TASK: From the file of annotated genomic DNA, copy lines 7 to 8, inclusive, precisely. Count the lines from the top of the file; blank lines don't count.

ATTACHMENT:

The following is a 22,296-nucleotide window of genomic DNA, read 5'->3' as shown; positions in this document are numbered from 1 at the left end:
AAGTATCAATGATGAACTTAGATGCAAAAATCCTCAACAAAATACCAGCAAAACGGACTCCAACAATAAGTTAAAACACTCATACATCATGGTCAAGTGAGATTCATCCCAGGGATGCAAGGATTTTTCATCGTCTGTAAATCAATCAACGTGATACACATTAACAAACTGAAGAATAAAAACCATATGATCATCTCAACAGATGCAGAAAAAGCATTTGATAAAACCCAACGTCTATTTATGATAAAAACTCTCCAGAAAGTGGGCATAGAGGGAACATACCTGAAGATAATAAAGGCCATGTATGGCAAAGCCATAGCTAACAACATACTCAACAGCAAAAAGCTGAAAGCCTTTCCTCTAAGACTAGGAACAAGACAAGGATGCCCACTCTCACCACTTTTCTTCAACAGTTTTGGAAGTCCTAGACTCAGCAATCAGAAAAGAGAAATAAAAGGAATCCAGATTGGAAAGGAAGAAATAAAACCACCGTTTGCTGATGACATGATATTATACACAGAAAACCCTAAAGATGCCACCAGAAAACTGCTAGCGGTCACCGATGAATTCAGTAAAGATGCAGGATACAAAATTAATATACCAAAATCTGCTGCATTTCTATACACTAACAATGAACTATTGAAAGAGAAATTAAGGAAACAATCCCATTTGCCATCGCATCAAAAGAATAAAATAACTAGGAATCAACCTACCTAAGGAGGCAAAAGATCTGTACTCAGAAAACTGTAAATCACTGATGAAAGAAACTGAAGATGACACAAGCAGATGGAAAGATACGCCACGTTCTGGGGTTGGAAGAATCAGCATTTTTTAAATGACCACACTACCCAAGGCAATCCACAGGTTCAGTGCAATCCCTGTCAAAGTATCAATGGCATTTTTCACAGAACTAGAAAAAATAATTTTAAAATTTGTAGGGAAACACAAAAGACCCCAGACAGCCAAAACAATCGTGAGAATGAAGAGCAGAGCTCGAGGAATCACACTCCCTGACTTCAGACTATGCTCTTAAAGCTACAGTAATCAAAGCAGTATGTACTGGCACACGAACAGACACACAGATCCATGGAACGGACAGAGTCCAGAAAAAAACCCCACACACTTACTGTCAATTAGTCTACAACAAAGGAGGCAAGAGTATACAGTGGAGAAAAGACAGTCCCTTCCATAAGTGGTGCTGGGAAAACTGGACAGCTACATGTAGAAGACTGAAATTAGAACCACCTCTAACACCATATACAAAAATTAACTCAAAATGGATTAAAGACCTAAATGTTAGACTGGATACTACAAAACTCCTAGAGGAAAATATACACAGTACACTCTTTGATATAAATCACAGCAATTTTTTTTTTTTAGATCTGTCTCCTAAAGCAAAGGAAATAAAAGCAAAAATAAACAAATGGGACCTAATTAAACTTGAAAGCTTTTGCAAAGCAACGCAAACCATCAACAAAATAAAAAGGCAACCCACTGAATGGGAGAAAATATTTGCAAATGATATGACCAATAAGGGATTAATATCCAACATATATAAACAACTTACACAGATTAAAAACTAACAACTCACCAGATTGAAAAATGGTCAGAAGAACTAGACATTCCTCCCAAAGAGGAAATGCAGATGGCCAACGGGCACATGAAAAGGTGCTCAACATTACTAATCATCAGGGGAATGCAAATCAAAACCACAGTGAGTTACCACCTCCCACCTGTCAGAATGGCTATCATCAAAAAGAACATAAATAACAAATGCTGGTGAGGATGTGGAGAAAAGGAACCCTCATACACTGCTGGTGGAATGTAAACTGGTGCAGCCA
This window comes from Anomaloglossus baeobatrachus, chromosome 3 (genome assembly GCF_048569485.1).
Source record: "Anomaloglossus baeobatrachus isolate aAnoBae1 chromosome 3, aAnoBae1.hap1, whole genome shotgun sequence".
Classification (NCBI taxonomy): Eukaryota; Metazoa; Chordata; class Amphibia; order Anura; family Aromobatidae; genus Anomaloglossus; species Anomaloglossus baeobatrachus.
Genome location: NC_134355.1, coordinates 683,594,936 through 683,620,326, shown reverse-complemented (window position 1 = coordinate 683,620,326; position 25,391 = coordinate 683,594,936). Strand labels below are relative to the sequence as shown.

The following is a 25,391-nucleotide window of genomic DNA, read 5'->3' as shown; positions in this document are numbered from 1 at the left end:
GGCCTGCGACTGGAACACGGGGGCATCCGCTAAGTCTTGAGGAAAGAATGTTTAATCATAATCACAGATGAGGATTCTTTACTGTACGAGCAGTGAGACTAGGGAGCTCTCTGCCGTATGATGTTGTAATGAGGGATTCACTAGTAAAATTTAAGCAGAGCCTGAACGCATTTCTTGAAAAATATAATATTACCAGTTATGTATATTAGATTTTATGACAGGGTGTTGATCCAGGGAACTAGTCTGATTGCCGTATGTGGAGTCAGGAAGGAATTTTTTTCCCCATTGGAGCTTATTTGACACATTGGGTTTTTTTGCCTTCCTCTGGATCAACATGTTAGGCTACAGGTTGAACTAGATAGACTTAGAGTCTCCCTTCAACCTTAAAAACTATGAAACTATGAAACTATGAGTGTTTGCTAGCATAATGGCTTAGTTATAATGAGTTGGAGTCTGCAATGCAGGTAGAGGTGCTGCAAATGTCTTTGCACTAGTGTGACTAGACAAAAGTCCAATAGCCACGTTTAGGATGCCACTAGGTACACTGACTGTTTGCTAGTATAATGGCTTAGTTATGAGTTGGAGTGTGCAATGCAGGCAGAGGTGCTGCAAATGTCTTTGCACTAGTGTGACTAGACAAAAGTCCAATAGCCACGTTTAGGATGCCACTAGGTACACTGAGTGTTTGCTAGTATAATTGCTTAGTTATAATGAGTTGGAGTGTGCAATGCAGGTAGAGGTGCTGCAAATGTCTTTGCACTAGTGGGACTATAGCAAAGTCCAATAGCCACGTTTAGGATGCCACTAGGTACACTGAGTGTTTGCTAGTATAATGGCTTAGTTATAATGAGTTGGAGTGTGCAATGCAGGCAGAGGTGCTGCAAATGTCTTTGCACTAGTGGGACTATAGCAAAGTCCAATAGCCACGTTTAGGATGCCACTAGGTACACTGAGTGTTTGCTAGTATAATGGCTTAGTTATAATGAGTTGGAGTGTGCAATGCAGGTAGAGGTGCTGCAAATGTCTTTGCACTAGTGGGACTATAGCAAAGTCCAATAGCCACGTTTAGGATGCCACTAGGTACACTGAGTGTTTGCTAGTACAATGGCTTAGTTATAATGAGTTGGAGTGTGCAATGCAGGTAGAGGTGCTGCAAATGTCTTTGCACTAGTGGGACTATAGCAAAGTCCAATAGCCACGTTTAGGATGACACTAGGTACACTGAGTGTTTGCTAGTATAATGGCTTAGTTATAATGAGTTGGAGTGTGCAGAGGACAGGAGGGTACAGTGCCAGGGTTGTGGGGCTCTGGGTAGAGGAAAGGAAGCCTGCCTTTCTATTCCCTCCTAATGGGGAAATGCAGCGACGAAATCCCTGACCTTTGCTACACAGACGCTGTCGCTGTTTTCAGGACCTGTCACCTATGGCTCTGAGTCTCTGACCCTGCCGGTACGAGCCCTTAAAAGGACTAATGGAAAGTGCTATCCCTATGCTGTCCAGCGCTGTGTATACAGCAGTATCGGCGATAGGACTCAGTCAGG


The following is a 25,391-nucleotide window of genomic DNA, read 5'->3' as shown; positions in this document are numbered from 1 at the left end:
GGCCTGCGACTGGAACACGGGGGCATCCGCTAAGTCTTGAGGAAAGAATGTTTAATCATAATCACAGATGAGGATTCTTTACTGTACGAGCAGTGAGACTAGGGAGCTCTCTGCCGTATGATGTTGTAATGAGGGATTCACTAGTAAAATTTAAGCAGAGCCTGAACGCATTTCTTGAAAAATATAATATTACCAGTTATGTATATTAGATTTTATGACAGGGTGTTGATCCAGGGAACTAGTCTGATTGCCGTATGTGGAGTCAGGAAGGAATTTTTTTCCCCATTGGAGCTTATTTGACACATTGGGTTTTTTTGCCTTCCTCTGGATCAACATGTTAGGCTACAGGTTGAACTAGATAGACTTAGAGTCTCCCTTCAACCTTAAAAACTATGAAACTATGAAACTATGAGTGTTTGCTAGCATAATGGCTTAGTTATAATGAGTTGGAGTCTGCAATGCAGGTAGAGGTGCTGCAAATGTCTTTGCACTAGTGTGACTAGACAAAAGTCCAATAGCCACGTTTAGGATGCCACTAGGTACACTGACTGTTTGCTAGTATAATGGCTTAGTTATGAGTTGGAGTGTGCAATGCAGGCAGAGGTGCTGCAAATGTCTTTGCACTAGTGTGACTAGACAAAAGTCCAATAGCCACGTTTAGGATGCCACTAGGTACACTGAGTGTTTGCTAGTATAATTGCTTAGTTATAATGAGTTGGAGTGTGCAATGCAGGTAGAGGTGCTGCAAATGTCTTTGCACTAGTGGGACTATAGCAAAGTCCAATAGCCACGTTTAGGATGCCACTAGGTACACTGAGTGTTTGCTAGTATAATGGCTTAGTTATAATGAGTTGGAGTGTGCAATGCAGGCAGAGGTGCTGCAAATGTCTTTGCACTAGTGGGACTATAGCAAAGTCCAATAGCCACGTTTAGGATGCCACTAGGTACACTGAGTGTTTGCTAGTATAATGGCTTAGTTATAATGAGTTGGAGTGTGCAATGCAGGTAGAGGTGCTGCAAATGTCTTTGCACTAGTGGGACTATAGCAAAGTCCAATAGCCACGTTTAGGATGCCACTAGGTACACTGAGTGTTTGCTAGTACAATGGCTTAGTTATAATGAGTTGGAGTGTGCAATGCAGGTAGAGGTGCTGCAAATGTCTTTGCACTAGTGGGACTATAGCAAAGTCCAATAGCCACGTTTAGGATGACACTAGGTACACTGAGTGTTTGCTAGTATAATGGCTTAGTTATAATGAGTTGGAGTGTGCAGAGGACAGGAGGGTACAGTGCCAGGGTTGTGGGGCTCTGGGTAGAGGAAAGGAAGCCTGCCTTTCTATTCCCTCCTAATGGGGAAATGCAGCGACGAAATCCCTGACCTTTGCTACACAGACGCTGTCGCTGTTTTCAGGACCTGTCACCTATGGCTCTGAGTCTCTGACCCTGCCGGTACGAGCCCTTAAAAGGACTAATGGAAAGTGCTATCCCTATGCTGTCCAGCGCTGTGTATACAGCAGTATCGGCGATAGGACTCAGTCAGG